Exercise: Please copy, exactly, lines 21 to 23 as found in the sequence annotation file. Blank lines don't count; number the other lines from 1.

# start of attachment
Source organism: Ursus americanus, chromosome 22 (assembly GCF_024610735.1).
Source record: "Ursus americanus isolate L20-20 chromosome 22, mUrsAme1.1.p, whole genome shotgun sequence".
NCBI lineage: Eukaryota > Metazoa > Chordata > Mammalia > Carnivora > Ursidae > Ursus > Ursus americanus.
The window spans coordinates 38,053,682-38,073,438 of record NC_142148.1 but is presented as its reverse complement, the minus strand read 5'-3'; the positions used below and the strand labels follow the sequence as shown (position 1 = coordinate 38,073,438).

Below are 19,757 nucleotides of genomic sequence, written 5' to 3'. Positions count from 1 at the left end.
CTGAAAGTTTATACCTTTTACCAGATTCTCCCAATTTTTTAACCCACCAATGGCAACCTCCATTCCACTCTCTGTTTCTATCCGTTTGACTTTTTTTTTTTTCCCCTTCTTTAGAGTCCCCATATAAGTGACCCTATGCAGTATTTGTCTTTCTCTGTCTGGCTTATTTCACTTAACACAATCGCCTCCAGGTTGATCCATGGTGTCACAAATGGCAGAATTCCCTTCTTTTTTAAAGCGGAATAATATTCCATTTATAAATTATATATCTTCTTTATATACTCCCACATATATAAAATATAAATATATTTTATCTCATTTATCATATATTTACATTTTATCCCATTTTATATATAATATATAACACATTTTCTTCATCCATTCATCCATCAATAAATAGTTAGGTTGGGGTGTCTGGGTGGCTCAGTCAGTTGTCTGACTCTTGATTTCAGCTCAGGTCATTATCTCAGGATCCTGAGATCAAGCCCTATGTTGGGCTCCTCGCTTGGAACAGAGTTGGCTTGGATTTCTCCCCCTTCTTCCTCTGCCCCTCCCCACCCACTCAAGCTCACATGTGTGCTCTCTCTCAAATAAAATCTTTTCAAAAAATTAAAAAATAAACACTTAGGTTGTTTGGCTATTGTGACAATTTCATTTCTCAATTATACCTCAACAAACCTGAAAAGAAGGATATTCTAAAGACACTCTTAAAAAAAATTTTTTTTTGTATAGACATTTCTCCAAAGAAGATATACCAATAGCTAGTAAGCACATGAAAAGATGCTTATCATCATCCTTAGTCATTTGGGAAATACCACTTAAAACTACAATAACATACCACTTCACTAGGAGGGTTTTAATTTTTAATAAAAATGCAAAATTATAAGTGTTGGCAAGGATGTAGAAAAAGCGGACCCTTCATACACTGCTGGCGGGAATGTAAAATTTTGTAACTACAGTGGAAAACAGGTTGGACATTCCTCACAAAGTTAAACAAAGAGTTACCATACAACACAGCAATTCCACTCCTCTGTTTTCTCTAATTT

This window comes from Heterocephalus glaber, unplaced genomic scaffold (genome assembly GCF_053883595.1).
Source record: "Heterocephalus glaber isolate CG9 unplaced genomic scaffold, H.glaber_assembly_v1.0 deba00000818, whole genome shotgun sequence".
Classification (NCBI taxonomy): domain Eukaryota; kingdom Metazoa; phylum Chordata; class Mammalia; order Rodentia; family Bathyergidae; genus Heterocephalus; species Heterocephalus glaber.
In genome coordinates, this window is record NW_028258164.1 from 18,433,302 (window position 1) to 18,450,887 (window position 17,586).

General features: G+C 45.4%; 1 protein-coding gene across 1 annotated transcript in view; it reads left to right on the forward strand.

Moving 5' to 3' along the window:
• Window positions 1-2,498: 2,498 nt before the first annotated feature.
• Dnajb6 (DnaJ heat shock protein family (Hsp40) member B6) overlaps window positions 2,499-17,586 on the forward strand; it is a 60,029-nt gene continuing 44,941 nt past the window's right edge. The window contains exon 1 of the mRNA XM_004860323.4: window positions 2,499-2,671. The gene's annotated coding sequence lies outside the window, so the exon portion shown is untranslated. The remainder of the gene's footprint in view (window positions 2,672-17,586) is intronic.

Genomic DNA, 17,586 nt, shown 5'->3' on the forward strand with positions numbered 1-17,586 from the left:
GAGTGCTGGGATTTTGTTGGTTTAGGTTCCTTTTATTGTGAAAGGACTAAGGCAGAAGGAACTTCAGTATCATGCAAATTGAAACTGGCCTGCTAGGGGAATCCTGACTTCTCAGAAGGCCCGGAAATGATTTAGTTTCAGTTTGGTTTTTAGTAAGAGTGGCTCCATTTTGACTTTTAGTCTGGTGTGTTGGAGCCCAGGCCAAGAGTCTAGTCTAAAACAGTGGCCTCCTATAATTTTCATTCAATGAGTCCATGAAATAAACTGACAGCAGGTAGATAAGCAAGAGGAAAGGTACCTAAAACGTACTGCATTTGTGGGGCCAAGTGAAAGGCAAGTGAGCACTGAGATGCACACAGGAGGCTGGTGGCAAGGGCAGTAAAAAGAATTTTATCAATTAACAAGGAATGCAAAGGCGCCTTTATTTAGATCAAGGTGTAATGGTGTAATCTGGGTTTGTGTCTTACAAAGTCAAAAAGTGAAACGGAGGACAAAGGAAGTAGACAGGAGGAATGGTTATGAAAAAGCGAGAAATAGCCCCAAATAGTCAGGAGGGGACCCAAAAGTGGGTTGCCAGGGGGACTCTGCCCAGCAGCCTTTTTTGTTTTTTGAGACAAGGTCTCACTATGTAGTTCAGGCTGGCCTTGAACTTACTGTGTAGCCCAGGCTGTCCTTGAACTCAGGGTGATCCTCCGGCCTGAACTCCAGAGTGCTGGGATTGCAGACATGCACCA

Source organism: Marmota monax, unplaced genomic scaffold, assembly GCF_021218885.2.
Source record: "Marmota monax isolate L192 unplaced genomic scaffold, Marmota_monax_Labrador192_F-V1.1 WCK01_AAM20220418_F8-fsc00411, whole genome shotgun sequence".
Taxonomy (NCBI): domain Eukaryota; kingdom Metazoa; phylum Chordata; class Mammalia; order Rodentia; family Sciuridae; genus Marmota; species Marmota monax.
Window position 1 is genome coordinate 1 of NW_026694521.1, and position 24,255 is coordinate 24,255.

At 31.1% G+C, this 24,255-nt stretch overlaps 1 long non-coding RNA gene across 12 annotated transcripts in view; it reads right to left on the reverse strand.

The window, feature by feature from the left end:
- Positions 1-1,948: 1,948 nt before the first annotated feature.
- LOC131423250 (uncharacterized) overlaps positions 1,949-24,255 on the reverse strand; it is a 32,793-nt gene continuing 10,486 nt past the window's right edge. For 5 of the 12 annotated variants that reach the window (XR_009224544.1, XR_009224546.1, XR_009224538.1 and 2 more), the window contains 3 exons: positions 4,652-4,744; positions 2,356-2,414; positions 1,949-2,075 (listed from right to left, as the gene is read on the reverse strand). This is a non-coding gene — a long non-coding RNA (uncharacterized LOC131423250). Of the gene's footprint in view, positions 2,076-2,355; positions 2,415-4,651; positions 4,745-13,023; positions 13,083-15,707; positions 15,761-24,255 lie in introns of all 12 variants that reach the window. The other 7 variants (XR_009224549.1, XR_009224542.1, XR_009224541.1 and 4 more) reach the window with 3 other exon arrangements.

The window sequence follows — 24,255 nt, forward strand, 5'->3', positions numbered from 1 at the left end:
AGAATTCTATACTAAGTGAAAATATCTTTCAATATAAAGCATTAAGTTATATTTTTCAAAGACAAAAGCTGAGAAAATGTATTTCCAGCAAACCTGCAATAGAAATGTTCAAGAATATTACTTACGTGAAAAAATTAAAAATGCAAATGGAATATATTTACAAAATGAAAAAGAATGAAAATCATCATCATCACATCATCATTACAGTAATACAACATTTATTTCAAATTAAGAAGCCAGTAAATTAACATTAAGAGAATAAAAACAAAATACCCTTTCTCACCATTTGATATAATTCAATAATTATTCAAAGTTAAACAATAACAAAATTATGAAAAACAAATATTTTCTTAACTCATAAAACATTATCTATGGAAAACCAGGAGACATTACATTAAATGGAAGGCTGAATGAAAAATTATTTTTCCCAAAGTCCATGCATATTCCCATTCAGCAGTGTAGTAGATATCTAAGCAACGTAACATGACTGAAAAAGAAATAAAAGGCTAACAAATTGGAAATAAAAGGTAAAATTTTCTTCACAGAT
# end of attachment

At 31.1% G+C, this 24,255-nt stretch overlaps 1 long non-coding RNA gene across 12 annotated transcripts in view; it reads right to left on the reverse strand.

The window, feature by feature from the left end:
- Positions 1-1,948: 1,948 nt before the first annotated feature.